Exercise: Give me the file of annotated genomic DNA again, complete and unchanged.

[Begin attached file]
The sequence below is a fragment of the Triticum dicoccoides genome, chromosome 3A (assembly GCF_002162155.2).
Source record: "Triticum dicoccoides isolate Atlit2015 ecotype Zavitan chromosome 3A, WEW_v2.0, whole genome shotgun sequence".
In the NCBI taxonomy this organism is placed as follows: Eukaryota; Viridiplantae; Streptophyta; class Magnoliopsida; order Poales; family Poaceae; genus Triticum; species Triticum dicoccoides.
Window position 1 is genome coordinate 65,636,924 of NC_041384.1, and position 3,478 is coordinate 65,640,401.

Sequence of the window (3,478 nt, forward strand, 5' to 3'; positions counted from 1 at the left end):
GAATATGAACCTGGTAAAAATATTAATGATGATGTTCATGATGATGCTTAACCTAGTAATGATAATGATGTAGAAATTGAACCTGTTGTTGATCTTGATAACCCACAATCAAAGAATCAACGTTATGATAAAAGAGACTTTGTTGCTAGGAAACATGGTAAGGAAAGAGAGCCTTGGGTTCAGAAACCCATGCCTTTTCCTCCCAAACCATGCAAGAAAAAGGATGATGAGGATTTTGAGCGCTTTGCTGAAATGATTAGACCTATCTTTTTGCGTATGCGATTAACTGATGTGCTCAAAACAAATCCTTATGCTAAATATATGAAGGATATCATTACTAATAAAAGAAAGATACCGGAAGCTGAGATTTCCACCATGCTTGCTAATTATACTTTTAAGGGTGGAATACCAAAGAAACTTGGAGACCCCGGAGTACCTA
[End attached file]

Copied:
The sequence below is a fragment of the Triticum dicoccoides genome, chromosome 3A (assembly GCF_002162155.2).
Source record: "Triticum dicoccoides isolate Atlit2015 ecotype Zavitan chromosome 3A, WEW_v2.0, whole genome shotgun sequence".
In the NCBI taxonomy this organism is placed as follows: Eukaryota; Viridiplantae; Streptophyta; class Magnoliopsida; order Poales; family Poaceae; genus Triticum; species Triticum dicoccoides.
Window position 1 is genome coordinate 65,636,924 of NC_041384.1, and position 3,478 is coordinate 65,640,401.

Sequence of the window (3,478 nt, forward strand, 5' to 3'; positions counted from 1 at the left end):
GAATATGAACCTGGTAAAAATATTAATGATGATGTTCATGATGATGCTTAACCTAGTAATGATAATGATGTAGAAATTGAACCTGTTGTTGATCTTGATAACCCACAATCAAAGAATCAACGTTATGATAAAAGAGACTTTGTTGCTAGGAAACATGGTAAGGAAAGAGAGCCTTGGGTTCAGAAACCCATGCCTTTTCCTCCCAAACCATGCAAGAAAAAGGATGATGAGGATTTTGAGCGCTTTGCTGAAATGATTAGACCTATCTTTTTGCGTATGCGATTAACTGATGTGCTCAAAACAAATCCTTATGCTAAATATATGAAGGATATCATTACTAATAAAAGAAAGATACCGGAAGCTGAGATTTCCACCATGCTTGCTAATTATACTTTTAAGGGTGGAATACCAAAGAAACTTGGAGACCCCGGAGTACCTA